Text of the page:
Communion Meditation delivered by The Rev. Timothy C. Ahrens, Senior Minister, The First Congregational Church, United Church of Christ, Columbus, Ohio dedicated to the memory of the Rev. Jesse Albert Clark who lovingly served Christ and His Church for over 71 years of ordained ministry and entered eternal life on February 23, 2003 and always to the glory of God!

"What Changed Here?"

II Kings 2:1-12 and Mark 9:2-9


Let us pray: May the words of my mouth and the meditations of each one of our hearts be acceptable in your sight, O Lord, our strength and our redeemer. Amen.


Don't you agree that some things are better left unsaid or unwritten? Isn't it true that some events in our lives are so personally transformational, that to give them words, lessens their power for us? Some experiences are best saved for ourselves and those closest to us. They change us. They may even change the way we appear to those around us. These moments are so intensely personal, we treasure them in our hearts, but they do not find a way to our breath, to our tongues, to our voices. They are sacred. They are beyond telling . . .

In my life, I felt the intensity of such sacredness at the birth of my children. Enough said. As a pastor, through the years, I have also had such encounters with people in their dying time as they graduated from earthly existence to eternal essence. In their faces I have seen another world. In their voices I have heard a language beyond telling. Once, years ago, on a wild and windy mountain in New Hampshire, I heard the deafening sound of silence, and in that moment, I experienced the transfiguring power of God.

At birth, at death, in stillness, God transfigures time and space.

On a high mountain, long ago, Jesus was transfigured. He was changed in bodily form and became a translucent figure - dazzling in appearance. In an intensely private and spiritual moment between Jesus and God, (with Moses and Elijah appearing alongside - the two great embodiments of the law and the prophets), Jesus was changed from earthly glory into heavenly glory. This moment was so private that it happened in a cloud on the mountaintop. Somehow, it was recorded by Peter, James, and John in the writings that became our gospels. Nevertheless, this private moment was not meant for public exposure, because John, Matthew and Mark's gospels all say that silence was to be practiced by all who beheld this glory. But somebody leaked the story. Somebody wrote it down. Somehow we know this happened. And it might be wise for us not to exegete, analyze, interpret, and explain-away what this transfiguration "really means."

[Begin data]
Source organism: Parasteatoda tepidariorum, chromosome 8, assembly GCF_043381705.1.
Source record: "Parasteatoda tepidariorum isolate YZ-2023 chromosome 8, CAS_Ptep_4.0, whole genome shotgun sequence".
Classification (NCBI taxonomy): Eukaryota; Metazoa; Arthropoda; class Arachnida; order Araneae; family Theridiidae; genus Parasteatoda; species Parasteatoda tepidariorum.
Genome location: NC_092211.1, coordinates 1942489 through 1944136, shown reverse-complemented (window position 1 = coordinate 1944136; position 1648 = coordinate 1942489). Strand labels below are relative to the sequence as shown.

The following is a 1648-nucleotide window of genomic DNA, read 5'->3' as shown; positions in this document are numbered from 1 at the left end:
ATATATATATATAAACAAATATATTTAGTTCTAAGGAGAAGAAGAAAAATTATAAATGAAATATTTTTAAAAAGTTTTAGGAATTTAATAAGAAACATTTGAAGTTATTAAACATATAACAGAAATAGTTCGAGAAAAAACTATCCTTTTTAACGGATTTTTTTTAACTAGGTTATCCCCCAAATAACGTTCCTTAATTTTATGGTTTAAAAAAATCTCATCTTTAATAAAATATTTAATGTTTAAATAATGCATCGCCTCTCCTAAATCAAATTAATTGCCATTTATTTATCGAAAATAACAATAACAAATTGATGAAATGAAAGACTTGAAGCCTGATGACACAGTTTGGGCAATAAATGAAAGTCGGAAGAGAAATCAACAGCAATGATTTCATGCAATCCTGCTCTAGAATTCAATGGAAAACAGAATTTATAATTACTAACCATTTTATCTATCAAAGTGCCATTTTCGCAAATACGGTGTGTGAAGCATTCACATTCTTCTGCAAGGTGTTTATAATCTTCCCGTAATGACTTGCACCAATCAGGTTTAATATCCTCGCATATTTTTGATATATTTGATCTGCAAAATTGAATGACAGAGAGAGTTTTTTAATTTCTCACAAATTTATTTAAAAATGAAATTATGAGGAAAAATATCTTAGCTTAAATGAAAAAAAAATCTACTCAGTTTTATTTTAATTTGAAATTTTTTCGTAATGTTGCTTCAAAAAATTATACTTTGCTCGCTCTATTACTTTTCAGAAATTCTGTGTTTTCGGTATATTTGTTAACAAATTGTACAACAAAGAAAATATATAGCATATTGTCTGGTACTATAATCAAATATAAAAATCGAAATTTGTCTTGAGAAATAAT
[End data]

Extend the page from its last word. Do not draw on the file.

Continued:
Christ's glory shining through on the high mountain was the holiness of the man shining through his humanness. It was his face shining through so afire that it almost blinded him. Beyond birth and death; beyond mountaintop stillness or Messianic transfigurations, you and I each experience transfiguring moments in our lives. Once in a while something like this happens to us.

We see the face of a man walking his child in the park, aglow with delight. We see the woman working in her garden, picking peas and glowing with simple joy. We see the unlikeliest person listening to a concert, or standing barefoot in the sand watching the waves roll in. We see a mother playing with her infant in the snow as a strange and fetching countenance breaks forth on both their faces. Sometimes their arms are extended far beyond expectation, their feet are kicking with unceasing pleasure, their faces are twisted in delectable joy. "Every once and so often, something so touching, so incandescent, so alive - transfigures the human face that it is almost beyond bearing." (Referenced in Frederick Beuchner's Whistling in the Dark , 1988, pp. 107-108).

In that glimpse, in that moment, we encounter transfiguration. The poets speak of these moments in verse. But mostly, we encounter them and store them away in the silent and hidden dwellings of our hearts and minds.

There are holy mountains, holy places, and holy spaces in this world. The Irish call such places the Thin Places. The "thin place" is where the veil between this world and the next is so sheer that it is easy to step through. If you have been to such a place, you know that is holy. Perhaps you have a "thin place" where you go to step through to the eternal world which is only a touch away. Such places are not only good for the soul, they can be transformational.

I have found a "thin place" in Columbus. It is here. Here, in this is cathedral of Grace, the sacredness of Christ comes to light. And here, at the table of our Lord, the thin becomes translucent, for it is here that the encounter between Christ and all of us becomes manifest in broken bread and poured cup. Surrounded by the cloud of witnesses, embraced by the giver of the law and the greatest of the prophets, face-to-face with God, Christ still calls us. He still charges us to hold within our hearts the power, simplicity, and splendor of his love.

And we ask, along with Peter, James, and John - "What has changed here?" And Christ answers, "Come, for all things are ready." Amen.

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